Why Dollar Stores Have More Upside Than Walmart and Costco
Retailers have felt the sting of the coronavirus pandemic. If anything, e-commerce has beaten up this industry and COVID-19 may finish the job, but some still will survive this storm. Big names like Walmart Inc. (NYSE: WMT) and Costco Wholesale Corp. (NASDAQ: COST), where many bought their pandemic supplies, will ride this out. Surprisingly, dollar stores appear to have a fighting chance too, and they could even offer more upside than these retail behemoths.
Dollar Tree Inc. (NASDAQ: DLTR) and Dollar General Corp. (NYSE: DG) are still sizable chains, but they hardly compare to the sheer volume of cash that Walmart and Costco see. These are all essential businesses, but there are many more opportunities for Dollar General and Dollar Tree to grow.
As it stands, Costco needs massive populations of wealthy consumers, and Walmart needs large stores to make a dent in its future revenues. Dollar General and Dollar Tree still have more opportunities for growth around the country.
While this theme of growth is not entirely played out, the dollar stores have all gotten into the reach-up economy by grabbing more spending and by becoming the grocery stores for many towns in America.
Dollar stores have effectively carved out a niche in the retail sector by offering better pricing, private label offerings, effective inventory management and merchandise initiatives. Not to mention, the low-price model only becomes more valuable as this pandemic continues and more consumers are looking to stretch their dollars.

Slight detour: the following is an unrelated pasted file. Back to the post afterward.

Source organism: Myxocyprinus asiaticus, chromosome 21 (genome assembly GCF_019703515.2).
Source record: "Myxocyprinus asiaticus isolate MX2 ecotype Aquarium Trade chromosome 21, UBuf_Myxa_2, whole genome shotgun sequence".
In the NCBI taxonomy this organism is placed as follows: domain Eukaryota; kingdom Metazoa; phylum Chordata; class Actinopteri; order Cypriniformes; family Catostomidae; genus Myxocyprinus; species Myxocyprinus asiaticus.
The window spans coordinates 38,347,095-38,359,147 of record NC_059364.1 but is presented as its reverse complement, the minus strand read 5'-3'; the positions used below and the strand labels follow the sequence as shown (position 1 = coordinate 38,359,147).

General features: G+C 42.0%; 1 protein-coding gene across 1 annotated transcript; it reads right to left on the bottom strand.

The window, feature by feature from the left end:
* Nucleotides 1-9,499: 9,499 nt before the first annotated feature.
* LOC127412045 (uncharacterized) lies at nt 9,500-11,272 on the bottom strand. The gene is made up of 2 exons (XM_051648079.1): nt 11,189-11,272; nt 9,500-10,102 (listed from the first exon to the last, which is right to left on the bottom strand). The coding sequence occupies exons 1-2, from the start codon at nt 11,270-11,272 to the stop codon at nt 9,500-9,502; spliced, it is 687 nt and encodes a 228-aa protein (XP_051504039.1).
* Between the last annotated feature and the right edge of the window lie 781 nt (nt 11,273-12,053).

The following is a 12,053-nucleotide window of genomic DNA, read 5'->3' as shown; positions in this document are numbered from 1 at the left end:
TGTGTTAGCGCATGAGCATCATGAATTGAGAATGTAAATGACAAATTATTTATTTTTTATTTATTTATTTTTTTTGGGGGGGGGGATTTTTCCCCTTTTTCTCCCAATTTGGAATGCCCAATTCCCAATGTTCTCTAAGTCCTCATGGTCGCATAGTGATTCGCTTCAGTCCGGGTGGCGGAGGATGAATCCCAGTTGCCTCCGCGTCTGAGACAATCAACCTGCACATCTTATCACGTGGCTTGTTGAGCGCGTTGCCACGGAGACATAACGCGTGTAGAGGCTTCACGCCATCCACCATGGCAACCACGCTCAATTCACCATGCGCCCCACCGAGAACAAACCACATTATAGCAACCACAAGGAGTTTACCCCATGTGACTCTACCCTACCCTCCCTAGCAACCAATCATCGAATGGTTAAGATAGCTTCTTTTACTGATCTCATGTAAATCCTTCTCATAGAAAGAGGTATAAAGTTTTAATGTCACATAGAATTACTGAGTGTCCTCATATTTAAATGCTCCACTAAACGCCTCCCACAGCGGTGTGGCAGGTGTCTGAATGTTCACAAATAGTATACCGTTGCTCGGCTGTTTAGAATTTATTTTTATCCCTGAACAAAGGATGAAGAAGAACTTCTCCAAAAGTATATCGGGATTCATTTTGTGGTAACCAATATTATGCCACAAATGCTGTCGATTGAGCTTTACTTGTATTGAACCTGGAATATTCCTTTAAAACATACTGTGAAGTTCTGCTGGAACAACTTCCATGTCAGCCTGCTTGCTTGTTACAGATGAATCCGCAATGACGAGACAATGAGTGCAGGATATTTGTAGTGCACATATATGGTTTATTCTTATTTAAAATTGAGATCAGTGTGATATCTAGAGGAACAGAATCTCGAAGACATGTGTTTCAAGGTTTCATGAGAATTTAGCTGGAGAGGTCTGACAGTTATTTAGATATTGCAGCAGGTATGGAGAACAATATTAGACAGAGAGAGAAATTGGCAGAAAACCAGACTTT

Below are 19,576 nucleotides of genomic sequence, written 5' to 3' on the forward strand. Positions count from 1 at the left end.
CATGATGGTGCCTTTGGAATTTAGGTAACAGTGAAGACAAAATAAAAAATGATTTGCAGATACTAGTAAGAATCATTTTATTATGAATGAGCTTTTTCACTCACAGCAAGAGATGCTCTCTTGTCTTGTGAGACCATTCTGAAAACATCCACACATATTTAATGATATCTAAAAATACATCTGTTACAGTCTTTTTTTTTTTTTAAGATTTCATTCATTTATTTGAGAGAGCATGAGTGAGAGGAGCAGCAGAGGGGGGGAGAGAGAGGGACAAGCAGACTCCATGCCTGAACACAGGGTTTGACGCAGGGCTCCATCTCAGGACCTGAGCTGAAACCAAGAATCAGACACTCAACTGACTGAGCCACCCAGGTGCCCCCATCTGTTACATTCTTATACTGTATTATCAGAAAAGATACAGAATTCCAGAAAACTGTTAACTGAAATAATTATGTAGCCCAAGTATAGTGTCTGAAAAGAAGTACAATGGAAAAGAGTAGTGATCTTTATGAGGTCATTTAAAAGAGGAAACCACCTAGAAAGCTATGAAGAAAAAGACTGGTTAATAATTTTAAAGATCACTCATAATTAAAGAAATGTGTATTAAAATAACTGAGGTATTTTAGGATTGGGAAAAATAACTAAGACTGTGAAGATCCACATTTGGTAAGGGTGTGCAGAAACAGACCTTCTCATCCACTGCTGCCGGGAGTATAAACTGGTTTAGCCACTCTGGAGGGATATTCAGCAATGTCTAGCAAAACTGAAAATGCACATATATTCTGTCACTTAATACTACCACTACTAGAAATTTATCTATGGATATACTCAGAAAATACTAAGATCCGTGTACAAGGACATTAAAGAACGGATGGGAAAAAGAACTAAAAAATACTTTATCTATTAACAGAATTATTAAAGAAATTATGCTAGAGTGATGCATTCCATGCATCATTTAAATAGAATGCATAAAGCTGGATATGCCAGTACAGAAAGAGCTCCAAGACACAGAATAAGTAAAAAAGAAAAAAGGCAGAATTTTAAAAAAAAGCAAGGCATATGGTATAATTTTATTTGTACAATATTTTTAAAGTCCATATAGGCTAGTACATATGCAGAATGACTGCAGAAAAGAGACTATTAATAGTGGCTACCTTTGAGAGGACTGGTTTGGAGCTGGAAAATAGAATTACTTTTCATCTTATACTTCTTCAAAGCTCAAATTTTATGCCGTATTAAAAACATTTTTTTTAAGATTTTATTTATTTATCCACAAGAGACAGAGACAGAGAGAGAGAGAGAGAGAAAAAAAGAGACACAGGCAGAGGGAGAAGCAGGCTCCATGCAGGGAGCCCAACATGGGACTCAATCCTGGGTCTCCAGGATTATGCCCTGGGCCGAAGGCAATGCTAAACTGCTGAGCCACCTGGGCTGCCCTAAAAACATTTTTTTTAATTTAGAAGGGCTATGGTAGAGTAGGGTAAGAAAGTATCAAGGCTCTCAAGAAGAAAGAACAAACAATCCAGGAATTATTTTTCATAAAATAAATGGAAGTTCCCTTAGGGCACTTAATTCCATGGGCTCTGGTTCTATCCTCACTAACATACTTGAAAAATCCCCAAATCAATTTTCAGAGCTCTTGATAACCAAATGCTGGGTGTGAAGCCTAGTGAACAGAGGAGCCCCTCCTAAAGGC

Consumer behavior has shifted incredibly since the onset of the pandemic. While people are not going out to eat more, they are buying more food at the store and cooking at home. Also, consumers have bought more cleaning supplies or interior decorations, due to spending more time at home.
For Dollar General in particular, the store expansion initiatives, continued restructuring and improvement of distribution centers are themes that will help boost revenue. In terms of pandemic metrics, Dollar General’s same-store sales increased 5.5%, 34.5% and 21.5% for the months of February, Marc, and April, respectively, on a year-over-year basis.
Dollar Tree reported its first-quarter results about a month ago, and while the bottom line declined year over year, there were other compelling factors in the report. Revenues saw a solid boost as there was a spike in demand for certain products during the quarter.
In terms of what analysts are saying, Dollar General has a consensus price target of $204.17, which implies upside of 9.5% from Wednesday’s closing price, and Dollar Tree has a $104.48 consensus price target, implying an upside of 16.0%. Walmart and Costco have consensus price targets of $135.39 and $321.67, implying upside of 7.7% and 1.8%, respectively.
Although these numbers are comparable, there are a couple of clear winners, at least in the eyes of analysts. Also in a fundamental sense, analysts seem to agree that Walmart and Costco are almost fully priced, while there is more room to run for these smaller dollar stores.